Today marks the mid-point of meteorological winter (December 1 - February 29). The average temperature for the period December 1 - January 15 this winter has been 50.5 degrees F making it the 16th warmest in 124 years of records. Contrast this to last year when it was the 3rd coldest on record for the same time period. Furthermore, the previous winter (2009-2010) saw the 7th coldest on record for this time period. What a turn-around!
We have not been alone. Much of the U.S. has been experiencing much above normal temperatures. Below is a look at the mean temperatures for December and the first two weeks of January:
|Mean Temperature for the 30 days ending on Dec. 31, 2011. Image Credit: NOAA/CPC.|
|Mean Temperature for the period Jan. 1-13, 2012. Image Credit: NOAA/CPC.|
We continue to have a seesaw pattern across much of the U.S. Some of the northern states are seeing the first significant snowfall since the October storm. Cold air covers much of the eastern U.S.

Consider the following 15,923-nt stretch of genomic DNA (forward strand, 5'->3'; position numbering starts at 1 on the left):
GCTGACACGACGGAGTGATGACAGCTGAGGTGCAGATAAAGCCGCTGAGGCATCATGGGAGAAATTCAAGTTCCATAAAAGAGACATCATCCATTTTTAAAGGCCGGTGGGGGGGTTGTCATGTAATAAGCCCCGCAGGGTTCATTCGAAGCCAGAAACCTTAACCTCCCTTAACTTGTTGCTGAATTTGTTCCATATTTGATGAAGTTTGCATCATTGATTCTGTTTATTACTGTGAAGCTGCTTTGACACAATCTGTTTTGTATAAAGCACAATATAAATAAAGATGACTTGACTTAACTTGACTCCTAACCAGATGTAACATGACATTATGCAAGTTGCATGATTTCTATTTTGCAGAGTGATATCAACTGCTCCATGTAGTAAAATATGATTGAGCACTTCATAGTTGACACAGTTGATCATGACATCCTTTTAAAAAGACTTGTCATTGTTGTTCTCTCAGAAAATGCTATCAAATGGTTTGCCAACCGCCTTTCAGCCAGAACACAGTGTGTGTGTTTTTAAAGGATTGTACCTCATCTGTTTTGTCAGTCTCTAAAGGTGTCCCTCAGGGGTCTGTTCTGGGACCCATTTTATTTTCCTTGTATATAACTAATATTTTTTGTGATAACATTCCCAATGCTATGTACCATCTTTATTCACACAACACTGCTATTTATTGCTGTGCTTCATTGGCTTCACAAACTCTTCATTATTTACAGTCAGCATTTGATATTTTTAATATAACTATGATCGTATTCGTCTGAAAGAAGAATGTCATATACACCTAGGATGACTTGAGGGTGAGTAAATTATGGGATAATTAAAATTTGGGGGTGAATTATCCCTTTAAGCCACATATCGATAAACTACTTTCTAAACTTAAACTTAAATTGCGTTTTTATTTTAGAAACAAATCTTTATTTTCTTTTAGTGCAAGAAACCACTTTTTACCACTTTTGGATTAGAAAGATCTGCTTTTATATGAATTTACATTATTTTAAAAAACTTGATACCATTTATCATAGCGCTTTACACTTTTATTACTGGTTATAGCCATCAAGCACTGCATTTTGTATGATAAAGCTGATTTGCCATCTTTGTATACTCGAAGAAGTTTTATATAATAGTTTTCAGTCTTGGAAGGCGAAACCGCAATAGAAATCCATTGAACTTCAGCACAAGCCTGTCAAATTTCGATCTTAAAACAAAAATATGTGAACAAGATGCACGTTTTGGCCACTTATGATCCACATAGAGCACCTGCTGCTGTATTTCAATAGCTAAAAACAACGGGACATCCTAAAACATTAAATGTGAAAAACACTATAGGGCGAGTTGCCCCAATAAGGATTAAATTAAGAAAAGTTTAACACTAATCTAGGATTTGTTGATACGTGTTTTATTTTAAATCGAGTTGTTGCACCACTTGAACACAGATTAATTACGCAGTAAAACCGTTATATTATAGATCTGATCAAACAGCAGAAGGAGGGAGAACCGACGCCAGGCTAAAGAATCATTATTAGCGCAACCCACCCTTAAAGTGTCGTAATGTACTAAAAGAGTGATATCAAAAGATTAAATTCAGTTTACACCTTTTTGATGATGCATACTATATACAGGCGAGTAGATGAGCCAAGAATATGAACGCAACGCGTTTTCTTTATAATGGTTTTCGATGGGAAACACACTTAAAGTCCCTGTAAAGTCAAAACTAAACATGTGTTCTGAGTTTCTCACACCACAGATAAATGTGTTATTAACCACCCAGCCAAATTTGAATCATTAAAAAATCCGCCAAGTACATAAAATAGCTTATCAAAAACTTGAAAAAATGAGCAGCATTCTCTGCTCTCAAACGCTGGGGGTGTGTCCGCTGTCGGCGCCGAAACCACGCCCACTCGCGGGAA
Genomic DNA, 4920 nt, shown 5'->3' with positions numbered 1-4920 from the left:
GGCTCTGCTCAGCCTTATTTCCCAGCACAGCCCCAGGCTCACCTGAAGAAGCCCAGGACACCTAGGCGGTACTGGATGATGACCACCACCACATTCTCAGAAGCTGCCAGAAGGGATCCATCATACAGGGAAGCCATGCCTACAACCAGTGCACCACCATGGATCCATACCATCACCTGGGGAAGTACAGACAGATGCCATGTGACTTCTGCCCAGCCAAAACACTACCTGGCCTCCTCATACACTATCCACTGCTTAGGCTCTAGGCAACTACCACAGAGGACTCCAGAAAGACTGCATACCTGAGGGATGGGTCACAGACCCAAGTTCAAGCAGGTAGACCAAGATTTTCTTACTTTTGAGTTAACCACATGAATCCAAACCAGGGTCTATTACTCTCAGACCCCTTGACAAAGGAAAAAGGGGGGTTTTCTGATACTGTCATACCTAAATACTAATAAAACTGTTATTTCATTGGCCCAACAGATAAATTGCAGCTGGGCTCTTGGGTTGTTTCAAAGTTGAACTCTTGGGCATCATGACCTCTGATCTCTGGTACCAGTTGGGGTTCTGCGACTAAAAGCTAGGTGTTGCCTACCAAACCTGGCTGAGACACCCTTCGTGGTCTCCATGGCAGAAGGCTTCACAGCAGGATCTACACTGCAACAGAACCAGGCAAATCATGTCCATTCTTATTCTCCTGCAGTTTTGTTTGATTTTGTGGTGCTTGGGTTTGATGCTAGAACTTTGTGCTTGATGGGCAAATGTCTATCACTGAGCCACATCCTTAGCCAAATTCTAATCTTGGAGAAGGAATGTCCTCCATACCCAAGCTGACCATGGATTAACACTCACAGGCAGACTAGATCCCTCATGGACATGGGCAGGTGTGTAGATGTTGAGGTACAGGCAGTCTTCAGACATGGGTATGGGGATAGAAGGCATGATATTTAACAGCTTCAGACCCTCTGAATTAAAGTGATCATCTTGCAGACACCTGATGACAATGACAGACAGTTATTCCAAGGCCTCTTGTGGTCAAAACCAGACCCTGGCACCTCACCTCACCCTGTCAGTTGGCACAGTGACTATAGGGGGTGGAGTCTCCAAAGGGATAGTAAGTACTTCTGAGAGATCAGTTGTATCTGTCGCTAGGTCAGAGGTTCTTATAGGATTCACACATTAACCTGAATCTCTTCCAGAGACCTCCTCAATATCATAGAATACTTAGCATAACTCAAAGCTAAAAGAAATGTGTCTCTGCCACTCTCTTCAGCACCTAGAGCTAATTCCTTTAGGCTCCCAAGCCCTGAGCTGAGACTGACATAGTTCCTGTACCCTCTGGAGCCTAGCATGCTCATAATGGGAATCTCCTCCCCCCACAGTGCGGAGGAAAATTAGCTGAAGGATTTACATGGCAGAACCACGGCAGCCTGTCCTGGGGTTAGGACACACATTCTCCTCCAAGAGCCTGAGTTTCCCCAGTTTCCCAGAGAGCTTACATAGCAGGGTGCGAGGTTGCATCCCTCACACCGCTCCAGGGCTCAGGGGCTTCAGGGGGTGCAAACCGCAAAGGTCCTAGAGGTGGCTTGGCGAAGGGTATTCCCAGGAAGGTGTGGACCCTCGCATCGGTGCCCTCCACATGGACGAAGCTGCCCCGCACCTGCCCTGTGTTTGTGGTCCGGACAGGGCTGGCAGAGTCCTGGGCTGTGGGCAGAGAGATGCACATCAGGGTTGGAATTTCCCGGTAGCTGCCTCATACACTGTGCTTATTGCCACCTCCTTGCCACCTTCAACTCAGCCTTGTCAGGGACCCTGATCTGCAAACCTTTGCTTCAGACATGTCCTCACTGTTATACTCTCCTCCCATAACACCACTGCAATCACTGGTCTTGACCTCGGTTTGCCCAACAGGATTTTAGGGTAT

However, a warm-up in on the way. The warmer air will be surging north in advance of a cold front that will pass through South Carolina Wednesday morning. Temperatures will climb into the low to mid 60s on Tuesday. This will be followed by a brief cool down. Temperatures will drop into the mid to upper 20s by Thursday morning.
It appears that a more dramatic warm-up is in store for the last week in January. All of the computer models are forecasting a warming trend for next weekend into the last week of January. In fact, temperatures may climb into the mid 70s in the time period of Monday, January 23, to Wednesday, January 25. The recent 8 to 14 day forecast illustrates this:
|The 8-14 day forecast of temperature from Sunday, January 22 to Saturday, January 28, 2012. Image Credit: NOAA/CPC.|
|The 8-14 day forecast of precipitation from Sunday, January 22 to Saturday, January 28, 2012. Image Credit: NOAA/CPC.|
This forecast has a very good chance of verifying given the current weather patterns. Some private meteorologists have been forecasting harsher conditions because the Arctic Oscillation is shifting from the very positive phase to neutral of slightly negative. However, La Nina is still in progress and the typical pattern for the South is warmer than normal and drier than normal for this pattern.
Therefore, the midlands of South Carolina is likely to see warmer and drier than normal conditions for much of January. Keep in mind that December was the 14th warmest on record and about 2 inches below normal for rainfall. This does not bode well for the spring planting season.